first six months of 2001. This may reflect either an increase in the rate
of executions or more systematic disclosure of them. All the reported
executions were for murder.
Among those executed was Mohammad Adam Omar, a Sudanese mortuary
assistant at Sana’a university’s medical school who, in a particularly
gruesome and confusing case, had been convicted of raping and murdering
two female students. He was shot on June 20 in front of a crowd of 50,000.
This sad catalogue of events somewhat overshadowed the most
far-reaching development of the last 18 months: the thaw in Yemeni-Saudi
relations after more than 65 years of mutual suspicion and un-neighbourly
In May 2000, Crown Prince Abdullah attended celebrations to mark the
tenth anniversary of Yemeni unification — a move that would have been
unthinkable only a few years earlier, given the kingdom’s hostile
attitude to the union.
Three weeks after the prince’s visit, both countries signed an
agreement which defined, for the first time, the whole of their shared
Parallel with this, the exiled opposition group, Mowj, which had been
set up in the wake of the 1994 war of secession and had continued to
operate under Saudi sponsorship, ceased its activities.
Although there are still some loose ends to be tied up — a German
company, charged with the technical work of marking the border, has met
hostility from local tribes — there is no doubt that Yemen and Saudi
Arabia have made a long-term commitment to warmer and mutually beneficial
The first local government elections since unification, held in
February this year, were intended as a further step in the process of
democratisation which already includes an elected lower house of
parliament and direct presidential elections. In the event, they turned
into a shambles.
With 26,000 candidates competing for 7,000 seats, the organisational
task was on a different scale from the last parliamentary election, where
a mere 1,557 candidates contested 301 seats. The potential for quarrels
between candidates and complaints of malpractice was thus proportionally
More than 100 violent incidents were reported around the country and,
although the precise death toll was disputed, news agency reports
indicated that at least 45 people had died on election day or during the
prolonged and turbulent counting of votes.
Several candidates were among the dead. In al-Baydali, a Nasserite
candidate was killed in a counting centre as he was leading by 700 votes
with the last ballot box being counted. In Ibb, an Islah party candidate
was dragged away and killed after being declared the winner.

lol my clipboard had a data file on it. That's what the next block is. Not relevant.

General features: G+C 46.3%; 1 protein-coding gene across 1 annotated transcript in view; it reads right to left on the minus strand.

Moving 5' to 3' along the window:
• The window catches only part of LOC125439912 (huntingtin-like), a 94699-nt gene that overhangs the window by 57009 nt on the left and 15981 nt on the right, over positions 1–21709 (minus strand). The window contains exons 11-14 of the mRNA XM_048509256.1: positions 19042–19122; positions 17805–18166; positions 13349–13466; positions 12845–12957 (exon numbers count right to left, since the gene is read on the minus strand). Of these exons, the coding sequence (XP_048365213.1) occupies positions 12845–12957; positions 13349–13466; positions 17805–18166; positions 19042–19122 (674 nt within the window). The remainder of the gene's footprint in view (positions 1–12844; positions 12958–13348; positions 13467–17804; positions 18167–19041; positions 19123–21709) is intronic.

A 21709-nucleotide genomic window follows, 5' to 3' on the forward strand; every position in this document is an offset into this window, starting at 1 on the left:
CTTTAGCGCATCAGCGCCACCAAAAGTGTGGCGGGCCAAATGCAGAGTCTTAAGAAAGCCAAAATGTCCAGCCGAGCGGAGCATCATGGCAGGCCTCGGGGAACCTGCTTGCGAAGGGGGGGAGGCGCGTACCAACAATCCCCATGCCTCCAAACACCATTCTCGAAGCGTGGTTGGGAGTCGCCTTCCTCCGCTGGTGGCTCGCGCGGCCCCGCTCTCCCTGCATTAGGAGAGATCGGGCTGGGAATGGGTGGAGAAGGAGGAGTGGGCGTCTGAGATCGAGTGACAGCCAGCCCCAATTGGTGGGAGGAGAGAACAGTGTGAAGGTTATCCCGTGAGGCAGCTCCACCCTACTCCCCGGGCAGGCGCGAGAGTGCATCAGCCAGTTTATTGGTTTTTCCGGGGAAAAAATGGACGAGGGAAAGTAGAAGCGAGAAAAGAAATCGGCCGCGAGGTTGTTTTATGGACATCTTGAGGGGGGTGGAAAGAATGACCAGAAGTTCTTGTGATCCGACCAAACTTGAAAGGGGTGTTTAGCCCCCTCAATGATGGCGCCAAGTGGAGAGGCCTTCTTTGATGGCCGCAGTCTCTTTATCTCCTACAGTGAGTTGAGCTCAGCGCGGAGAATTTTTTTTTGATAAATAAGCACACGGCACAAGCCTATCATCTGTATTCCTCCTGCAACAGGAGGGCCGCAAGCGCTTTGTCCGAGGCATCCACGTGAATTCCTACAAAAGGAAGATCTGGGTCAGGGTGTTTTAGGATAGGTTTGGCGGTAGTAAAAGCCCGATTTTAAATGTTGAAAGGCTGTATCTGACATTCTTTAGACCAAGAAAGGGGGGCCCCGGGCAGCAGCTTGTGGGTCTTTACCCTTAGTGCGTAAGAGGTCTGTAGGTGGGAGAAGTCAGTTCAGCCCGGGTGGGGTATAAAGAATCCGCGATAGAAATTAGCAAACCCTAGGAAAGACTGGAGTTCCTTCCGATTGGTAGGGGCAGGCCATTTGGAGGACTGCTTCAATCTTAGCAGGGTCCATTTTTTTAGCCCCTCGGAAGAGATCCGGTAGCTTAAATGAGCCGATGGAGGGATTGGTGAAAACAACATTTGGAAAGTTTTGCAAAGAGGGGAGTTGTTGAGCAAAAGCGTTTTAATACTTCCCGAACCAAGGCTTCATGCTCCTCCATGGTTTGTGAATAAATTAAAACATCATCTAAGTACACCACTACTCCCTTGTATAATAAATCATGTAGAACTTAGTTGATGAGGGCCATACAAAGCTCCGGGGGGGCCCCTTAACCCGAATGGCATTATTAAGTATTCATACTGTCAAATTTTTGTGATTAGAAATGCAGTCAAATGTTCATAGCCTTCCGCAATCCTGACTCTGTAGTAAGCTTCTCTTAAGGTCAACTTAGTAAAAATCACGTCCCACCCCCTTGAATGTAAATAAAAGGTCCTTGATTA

Voting was prevented from taking place in 200 polling stations, either
by violence or technical problems such as the non-arrival of ballot boxes.
A referendum held on the same day was officially declared to have given
70 per cent approval to constitutional changes which will extend the
president’s term from five years to seven, and that of parliament from
four years to six.
On March 31, President All Abdullali Salih appointed Abd al-Qader
Bagammal as prime minister. Mr Bagammal, a 55-year-old Hadrami who had
previously served as foreign minister, was regarded as a safe and
pragmatic choice to succeed Dr Abd al-Karim al-Iryani.
He began his political career in the marxist People’s Democratic
Republic of Yemen, where he served as planning and oil minister during the
1980s. Following the 1986 coup he was imprisoned for ‘working against
the principles of socialism’.
When north and south Yemen were unified in 1990, he joined Salili’s
party, the General People’s Congress, and began a steady rise to the
Mr Bagammal’s appointment was followed within a few days by the most
dramatic cabinet reshuffle in Yemen’s recent history. Seventeen
ministers lost their jobs and were replaced by 22 newcomers — a move
which, in the words of the official media, heralded ‘change and
modernisation’, to be brought about by capable and qualified young men.
The new government included Yemen’s first woman minister —
Professor Waheeba Fare’e, Rector of Queen Arwa University — who was
put in charge of human rights. Another progressive sign was the creation
of new portfolios for the environment and population, but this was
dismissed by one writer in the Yemen Times as a marketing ploy,
intended merely to present a ‘modern and civilised’ image to the
At the swearing-in ceremony President Salih impressed upon the new
ministers the need to curb corruption and fulfil the people’s
aspirations in education, development and industry. The ministers’
performance, he said, would be subject to continuous evaluation.
As often happens inYemen, these changes brought a ray of hope during a
period of gloom surrounding the local elections. But it’s too early to
say whether the optimists or the sceptics will be proved right.